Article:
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UPDATE: Walker signs asbestos bill opposed by veterans

UPDATED Thursday, March 27, 2014 --- 2:35 p.m.

MADISON, Wis. (AP) -- Gov. Scott Walker has quietly signed a bill opposed by numerous veterans groups and Democrats that changes the process for bringing asbestos exposure lawsuits.

The bill was among 30 that Walker signed privately on Thursday morning in Milwaukee.

Veterans had been lobbying strongly against the bill, which they say will delay and deny justice to those who have gotten sick due to asbestos exposure.

Jason Johns, who represents three Wisconsin veterans groups, says he's disappointed Walker signed the bill he says will be devastating to veterans.

Walker spokeswoman Laurel Patrick says the governor signed it "to ensure transparency in the lawsuit process and stop trial lawyers from double dipping."

Copyright 2014: Associated Press

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UPDATED Monday, March 24, 2014 --- 4:06 p.m.

MADISON, Wis. (AP) -- Wisconsin veterans who had been urging Gov. Scott Walker to veto a bill affecting asbestos exposure lawsuits are backing down after being told the governor plans to sign the measure.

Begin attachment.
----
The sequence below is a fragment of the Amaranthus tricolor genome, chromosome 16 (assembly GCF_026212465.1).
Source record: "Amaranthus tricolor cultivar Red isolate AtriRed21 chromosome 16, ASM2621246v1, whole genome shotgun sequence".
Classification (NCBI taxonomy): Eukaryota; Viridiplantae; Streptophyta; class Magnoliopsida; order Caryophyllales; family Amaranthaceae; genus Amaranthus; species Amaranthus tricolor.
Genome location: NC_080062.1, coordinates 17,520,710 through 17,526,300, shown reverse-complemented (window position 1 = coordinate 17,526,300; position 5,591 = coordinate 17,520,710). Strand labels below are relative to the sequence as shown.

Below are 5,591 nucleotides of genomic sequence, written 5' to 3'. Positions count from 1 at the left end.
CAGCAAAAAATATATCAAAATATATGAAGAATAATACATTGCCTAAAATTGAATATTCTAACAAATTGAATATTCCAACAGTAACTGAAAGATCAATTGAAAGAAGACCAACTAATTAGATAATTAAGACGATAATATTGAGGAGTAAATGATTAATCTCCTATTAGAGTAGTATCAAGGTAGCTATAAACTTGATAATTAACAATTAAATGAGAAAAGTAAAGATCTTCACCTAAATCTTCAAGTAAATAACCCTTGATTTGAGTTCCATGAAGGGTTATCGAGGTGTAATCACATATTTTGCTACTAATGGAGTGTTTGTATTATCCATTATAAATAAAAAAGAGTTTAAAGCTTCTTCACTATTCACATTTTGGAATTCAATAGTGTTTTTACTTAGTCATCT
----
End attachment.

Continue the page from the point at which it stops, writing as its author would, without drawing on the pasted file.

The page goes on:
Jason Johns, lobbyist for the Military Order of the Purple Heart of Wisconsin, said Monday that he emailed veterans telling them to curtail their effort after a Walker aide told another veteran the governor planned to sign the bill.

Walker's spokeswoman Laurel Patrick says Walker continues to evaluate the measure.

Republican proponents argue the goal is to stop those bringing asbestos exposure lawsuits from being able to double dip by suing businesses and trusts established to pay claims. But opponents say new requirements will delay and deny justice for those harmed by asbestos, including veterans.

Copyright 2014: Associated Press

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UPDATED Thursday, March 20, 2014 --- 6:36 p.m.

MADISON, Wis. (AP) -- A bill opponents say would deny justice to people exposed to asbestos has passed the Wisconsin Assembly.

Veterans are among the most vocal opponents of the measure passed on a party line 55-38 vote Thursday. The bill now heads to Gov. Scott Walker.

The heavily lobbied proposal would require plaintiffs who have suffered from asbestos exposure to reveal how many businesses their attorneys plan to sue. They would also have to go after money from an asbestos trust before they could sue for more in court.